NPR Political Junkie Ken Rudin recaps the week in politics. Paul Glastris, speechwriter for President Bill Clinton, and Peter Robinson, speechwriter for President Ronald Reagan, discuss the strategy of inauguration addresses and how President Barack Obama's speech will likely differ the second time around.
Politics & Government
President Obama has signed into law 23 executive orders allowing federal agencies to strengthen the existing background check system and improve the tracking of stolen guns. But the big items like universal background checks and a ban on assault weapons and high capacity magazines will need congressional action.
A month after the mass shooting in Newtown, Conn., President Barack Obama announced his proposals for gun control policies during a White House ceremony. He issued 23 executive orders on gun control and urged Congress to pass laws that would tighten requirements on gun sales and assault weapons.
Victims of Hurricane Sandy are one step closer to getting a major infusion of federal disaster aid. Tuesday night, the House approved a $50 billion assistance package. This type of funding has typically been noncontroversial. But the Sandy aid has been a battle.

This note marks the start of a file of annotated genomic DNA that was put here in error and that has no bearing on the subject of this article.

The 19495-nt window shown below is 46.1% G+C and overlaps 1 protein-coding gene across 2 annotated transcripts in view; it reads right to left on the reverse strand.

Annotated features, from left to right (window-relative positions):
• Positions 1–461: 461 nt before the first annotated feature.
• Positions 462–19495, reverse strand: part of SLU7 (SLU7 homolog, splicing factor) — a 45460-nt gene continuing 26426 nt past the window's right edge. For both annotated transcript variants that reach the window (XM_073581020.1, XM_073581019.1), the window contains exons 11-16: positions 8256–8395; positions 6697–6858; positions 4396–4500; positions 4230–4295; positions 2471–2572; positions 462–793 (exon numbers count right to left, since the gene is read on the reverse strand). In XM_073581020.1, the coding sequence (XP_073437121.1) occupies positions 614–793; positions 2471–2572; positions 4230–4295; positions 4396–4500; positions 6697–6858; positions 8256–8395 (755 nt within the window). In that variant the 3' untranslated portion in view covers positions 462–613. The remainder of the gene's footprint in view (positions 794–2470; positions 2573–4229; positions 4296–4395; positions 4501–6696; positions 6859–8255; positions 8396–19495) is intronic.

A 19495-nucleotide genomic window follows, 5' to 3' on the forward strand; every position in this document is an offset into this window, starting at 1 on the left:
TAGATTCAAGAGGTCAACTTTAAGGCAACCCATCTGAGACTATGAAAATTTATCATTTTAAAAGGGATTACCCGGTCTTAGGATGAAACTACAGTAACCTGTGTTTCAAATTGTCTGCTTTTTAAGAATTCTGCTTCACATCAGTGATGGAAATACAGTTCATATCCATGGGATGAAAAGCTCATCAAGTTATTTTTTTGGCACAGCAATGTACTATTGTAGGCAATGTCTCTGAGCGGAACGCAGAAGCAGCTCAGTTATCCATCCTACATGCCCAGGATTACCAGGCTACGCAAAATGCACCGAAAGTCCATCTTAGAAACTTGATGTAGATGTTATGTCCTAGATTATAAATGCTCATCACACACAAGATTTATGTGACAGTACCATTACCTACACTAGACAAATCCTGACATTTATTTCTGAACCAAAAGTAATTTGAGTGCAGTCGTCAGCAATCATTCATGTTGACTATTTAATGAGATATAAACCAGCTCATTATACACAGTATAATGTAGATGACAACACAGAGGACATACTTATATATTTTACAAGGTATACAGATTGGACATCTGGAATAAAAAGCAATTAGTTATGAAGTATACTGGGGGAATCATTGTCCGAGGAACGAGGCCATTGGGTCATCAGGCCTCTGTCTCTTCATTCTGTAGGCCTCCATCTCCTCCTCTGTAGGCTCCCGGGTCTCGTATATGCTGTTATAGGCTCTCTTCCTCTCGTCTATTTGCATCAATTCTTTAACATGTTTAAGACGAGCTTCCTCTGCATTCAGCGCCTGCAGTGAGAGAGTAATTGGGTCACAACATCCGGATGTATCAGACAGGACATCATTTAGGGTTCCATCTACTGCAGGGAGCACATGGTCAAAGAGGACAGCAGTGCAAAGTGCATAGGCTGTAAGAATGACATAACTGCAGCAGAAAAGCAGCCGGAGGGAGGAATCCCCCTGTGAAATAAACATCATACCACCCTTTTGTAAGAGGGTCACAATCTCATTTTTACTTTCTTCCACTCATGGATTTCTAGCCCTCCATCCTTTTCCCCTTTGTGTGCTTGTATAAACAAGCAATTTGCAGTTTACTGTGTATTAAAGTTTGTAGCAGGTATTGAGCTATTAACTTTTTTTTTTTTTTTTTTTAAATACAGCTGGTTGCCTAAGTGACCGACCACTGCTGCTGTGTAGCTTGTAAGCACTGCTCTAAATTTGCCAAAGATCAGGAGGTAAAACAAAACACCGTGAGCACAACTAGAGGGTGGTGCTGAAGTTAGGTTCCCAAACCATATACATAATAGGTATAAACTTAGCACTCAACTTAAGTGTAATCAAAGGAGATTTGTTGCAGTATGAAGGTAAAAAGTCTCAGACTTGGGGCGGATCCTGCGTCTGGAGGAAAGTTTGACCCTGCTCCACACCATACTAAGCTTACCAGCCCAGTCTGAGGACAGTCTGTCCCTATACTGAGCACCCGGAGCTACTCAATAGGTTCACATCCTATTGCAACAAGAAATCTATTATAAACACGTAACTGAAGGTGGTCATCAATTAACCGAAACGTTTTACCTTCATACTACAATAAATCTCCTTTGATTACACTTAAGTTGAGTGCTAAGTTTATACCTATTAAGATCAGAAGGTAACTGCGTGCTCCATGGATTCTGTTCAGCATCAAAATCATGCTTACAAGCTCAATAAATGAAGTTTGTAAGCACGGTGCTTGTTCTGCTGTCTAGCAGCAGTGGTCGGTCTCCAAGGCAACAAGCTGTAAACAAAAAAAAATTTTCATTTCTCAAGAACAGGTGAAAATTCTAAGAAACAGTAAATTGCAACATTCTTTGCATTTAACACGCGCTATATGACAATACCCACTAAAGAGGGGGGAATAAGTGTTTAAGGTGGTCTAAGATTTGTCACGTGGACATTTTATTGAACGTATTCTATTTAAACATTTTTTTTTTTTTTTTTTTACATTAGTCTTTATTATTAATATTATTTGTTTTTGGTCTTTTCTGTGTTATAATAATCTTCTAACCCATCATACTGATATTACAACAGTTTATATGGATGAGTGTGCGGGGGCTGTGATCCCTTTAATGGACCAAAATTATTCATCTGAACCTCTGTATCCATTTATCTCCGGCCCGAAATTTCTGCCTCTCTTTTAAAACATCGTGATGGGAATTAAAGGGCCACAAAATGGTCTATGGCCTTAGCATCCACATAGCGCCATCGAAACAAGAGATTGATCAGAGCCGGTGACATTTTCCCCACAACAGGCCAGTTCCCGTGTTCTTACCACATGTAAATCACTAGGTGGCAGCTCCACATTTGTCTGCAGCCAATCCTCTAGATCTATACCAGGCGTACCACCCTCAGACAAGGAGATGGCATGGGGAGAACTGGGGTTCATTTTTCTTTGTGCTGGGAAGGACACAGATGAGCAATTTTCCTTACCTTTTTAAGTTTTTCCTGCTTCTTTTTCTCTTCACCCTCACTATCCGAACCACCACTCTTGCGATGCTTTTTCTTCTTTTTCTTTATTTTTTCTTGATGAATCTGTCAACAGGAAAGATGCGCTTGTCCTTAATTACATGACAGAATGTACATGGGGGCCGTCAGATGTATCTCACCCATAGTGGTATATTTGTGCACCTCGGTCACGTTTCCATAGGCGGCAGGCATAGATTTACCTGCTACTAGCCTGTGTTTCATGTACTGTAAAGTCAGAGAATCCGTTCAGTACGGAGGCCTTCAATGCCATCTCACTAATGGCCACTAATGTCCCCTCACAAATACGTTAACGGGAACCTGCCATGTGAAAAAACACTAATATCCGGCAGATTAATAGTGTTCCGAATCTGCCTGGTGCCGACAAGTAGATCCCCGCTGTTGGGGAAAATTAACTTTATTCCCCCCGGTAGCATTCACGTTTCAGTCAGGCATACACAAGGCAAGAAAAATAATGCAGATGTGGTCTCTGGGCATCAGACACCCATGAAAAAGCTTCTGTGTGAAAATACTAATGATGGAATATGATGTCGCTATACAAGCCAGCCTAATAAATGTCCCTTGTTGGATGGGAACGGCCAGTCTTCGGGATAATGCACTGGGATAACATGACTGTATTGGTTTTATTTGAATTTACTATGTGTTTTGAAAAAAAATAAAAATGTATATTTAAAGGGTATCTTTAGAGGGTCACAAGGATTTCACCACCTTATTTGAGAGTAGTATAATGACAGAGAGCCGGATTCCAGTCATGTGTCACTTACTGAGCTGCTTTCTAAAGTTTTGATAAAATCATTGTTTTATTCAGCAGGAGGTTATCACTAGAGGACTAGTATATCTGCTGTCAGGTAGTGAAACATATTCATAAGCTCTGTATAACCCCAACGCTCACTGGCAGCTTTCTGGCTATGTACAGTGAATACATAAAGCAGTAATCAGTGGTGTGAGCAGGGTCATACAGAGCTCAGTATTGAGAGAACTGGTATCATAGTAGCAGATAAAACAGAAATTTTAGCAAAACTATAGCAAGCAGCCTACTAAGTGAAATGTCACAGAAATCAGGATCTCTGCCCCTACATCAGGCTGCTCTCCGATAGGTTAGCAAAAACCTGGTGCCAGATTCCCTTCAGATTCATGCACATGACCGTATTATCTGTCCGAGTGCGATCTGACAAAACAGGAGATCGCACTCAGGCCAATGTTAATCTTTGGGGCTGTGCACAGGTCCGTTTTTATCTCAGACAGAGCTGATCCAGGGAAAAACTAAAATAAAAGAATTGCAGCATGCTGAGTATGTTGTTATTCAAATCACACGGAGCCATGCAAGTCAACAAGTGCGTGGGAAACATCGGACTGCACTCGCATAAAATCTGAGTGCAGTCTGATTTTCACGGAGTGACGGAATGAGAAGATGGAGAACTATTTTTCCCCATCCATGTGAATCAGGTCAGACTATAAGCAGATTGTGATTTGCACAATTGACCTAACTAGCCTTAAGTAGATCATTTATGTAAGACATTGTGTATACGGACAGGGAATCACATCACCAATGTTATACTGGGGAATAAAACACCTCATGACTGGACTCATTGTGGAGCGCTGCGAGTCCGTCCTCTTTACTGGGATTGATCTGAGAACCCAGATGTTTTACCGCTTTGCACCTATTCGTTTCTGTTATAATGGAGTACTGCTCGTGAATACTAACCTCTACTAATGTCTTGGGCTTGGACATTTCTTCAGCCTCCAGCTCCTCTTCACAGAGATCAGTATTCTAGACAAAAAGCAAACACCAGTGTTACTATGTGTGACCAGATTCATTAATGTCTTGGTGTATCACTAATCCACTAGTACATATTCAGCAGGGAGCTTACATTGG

George Prescott Bush, 36, has announced he is running for office in Texas. The grandson of the first President Bush, nephew of the second, and son of former Florida Gov. Jeb Bush has already raised nearly $1.4 million. Now he just has to decide what job he's campaigning for.
As religious as this country may be, many Americans are not religious at all. The group of religiously unaffiliated – dubbed "nones"-- has been growing. One-fifth of Americans say they're nones, as are one in three under 30. They're socially liberal and aren't looking for an organized religion.
Supreme Court Justice Sonia Sotomayor is open about how she benefited from affirmative action, how she came to terms with her diabetes and the "out-of-body experience" of being appointed to the high court. Sotomayor spoke with NPR just before the release of her new autobiography.
Vice President Joe Biden says his task force on reducing gun violence is facing an unexpected obstacle: slim or outdated research on weapons. Public health research dried up more than a decade ago after Congress restricted the use of some federal money to pay for those studies.
President Obama has changed course from 2009, allowing bigger donations and corporate money. Advocates for overhauling campaign finance laws wonder what happened to the president's old pledge to change the way Washington works.